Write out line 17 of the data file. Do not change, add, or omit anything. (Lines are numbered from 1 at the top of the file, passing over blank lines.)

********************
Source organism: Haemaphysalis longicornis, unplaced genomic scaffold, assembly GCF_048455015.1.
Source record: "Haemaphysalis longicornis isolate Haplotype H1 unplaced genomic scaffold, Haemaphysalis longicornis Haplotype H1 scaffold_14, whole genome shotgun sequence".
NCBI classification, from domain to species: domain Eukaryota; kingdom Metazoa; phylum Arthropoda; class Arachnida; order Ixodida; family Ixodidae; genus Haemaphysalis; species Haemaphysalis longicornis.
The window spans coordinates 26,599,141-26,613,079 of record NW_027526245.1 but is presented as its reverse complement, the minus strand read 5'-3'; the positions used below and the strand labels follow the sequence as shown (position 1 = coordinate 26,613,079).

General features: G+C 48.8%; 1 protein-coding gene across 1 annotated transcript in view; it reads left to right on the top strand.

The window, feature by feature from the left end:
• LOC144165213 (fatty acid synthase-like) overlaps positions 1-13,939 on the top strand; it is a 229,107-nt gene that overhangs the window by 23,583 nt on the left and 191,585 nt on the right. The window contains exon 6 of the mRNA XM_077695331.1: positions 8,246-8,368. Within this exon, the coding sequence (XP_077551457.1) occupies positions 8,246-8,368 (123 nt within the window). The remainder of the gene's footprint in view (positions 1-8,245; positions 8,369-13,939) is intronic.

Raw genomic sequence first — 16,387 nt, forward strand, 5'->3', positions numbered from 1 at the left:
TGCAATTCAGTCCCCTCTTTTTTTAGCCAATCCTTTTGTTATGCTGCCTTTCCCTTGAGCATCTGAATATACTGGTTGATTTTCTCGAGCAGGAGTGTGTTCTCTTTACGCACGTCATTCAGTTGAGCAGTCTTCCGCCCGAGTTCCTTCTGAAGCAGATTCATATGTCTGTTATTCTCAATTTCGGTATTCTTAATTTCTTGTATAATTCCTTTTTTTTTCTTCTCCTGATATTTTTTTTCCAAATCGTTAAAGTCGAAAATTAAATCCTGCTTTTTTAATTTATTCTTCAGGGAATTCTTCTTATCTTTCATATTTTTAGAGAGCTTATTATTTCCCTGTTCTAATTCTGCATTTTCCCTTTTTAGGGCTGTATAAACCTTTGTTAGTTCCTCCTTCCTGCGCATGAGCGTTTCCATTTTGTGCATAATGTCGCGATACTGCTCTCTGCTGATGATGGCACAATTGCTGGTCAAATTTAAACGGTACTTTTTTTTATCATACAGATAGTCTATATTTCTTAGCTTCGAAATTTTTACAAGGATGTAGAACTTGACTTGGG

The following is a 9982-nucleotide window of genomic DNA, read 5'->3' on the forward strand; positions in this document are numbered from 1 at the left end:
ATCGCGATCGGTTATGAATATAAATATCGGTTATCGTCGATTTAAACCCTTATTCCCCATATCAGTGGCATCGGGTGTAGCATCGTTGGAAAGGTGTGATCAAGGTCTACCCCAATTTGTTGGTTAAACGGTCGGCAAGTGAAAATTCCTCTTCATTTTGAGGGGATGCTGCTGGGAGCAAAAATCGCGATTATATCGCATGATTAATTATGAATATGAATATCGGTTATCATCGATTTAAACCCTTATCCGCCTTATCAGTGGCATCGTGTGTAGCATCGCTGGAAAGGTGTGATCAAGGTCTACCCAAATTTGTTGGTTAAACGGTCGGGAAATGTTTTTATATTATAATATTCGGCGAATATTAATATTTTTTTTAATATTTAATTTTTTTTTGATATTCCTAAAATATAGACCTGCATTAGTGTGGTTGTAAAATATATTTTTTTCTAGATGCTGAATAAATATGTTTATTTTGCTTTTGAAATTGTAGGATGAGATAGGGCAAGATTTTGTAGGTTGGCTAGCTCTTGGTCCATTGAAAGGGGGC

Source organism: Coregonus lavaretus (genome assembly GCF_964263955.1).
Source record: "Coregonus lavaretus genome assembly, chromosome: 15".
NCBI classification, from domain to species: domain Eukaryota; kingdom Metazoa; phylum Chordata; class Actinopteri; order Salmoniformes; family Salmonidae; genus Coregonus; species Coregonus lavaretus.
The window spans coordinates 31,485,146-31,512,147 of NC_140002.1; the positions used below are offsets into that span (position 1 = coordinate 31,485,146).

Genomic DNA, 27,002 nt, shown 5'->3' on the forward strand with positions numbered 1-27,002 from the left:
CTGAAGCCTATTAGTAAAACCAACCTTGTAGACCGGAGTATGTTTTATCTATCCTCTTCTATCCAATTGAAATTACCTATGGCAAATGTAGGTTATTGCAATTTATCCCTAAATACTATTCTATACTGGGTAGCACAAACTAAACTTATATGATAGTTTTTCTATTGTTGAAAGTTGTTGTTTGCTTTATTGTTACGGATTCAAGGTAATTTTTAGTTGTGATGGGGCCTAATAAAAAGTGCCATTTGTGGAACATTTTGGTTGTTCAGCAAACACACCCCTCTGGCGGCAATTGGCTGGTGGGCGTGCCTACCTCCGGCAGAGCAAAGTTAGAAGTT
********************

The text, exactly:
CTGAAGCCTATTAGTAAAACCAACCTTGTAGACCGGAGTATGTTTTATCTATCCTCTTCTATCCAATTGAAATTACCTATGGCAAATGTAGGTTATTGCAATTTATCCCTAAATACTATTCTATACTGGGTAGCACAAACTAAACTTATATGATAGTTTTTCTATTGTTGAAAGTTGTTGTTTGCTTTATTGTTACGGATTCAAGGTAATTTTTAGTTGTGATGGGGCCTAATAAAAAGTGCCATTTGTGGAACATTTTGGTTGTTCAGCAAACACACCCCTCTGGCGGCAATTGGCTGGTGGGCGTGCCTACCTCCGGCAGAGCAAAGTTAGAAGTT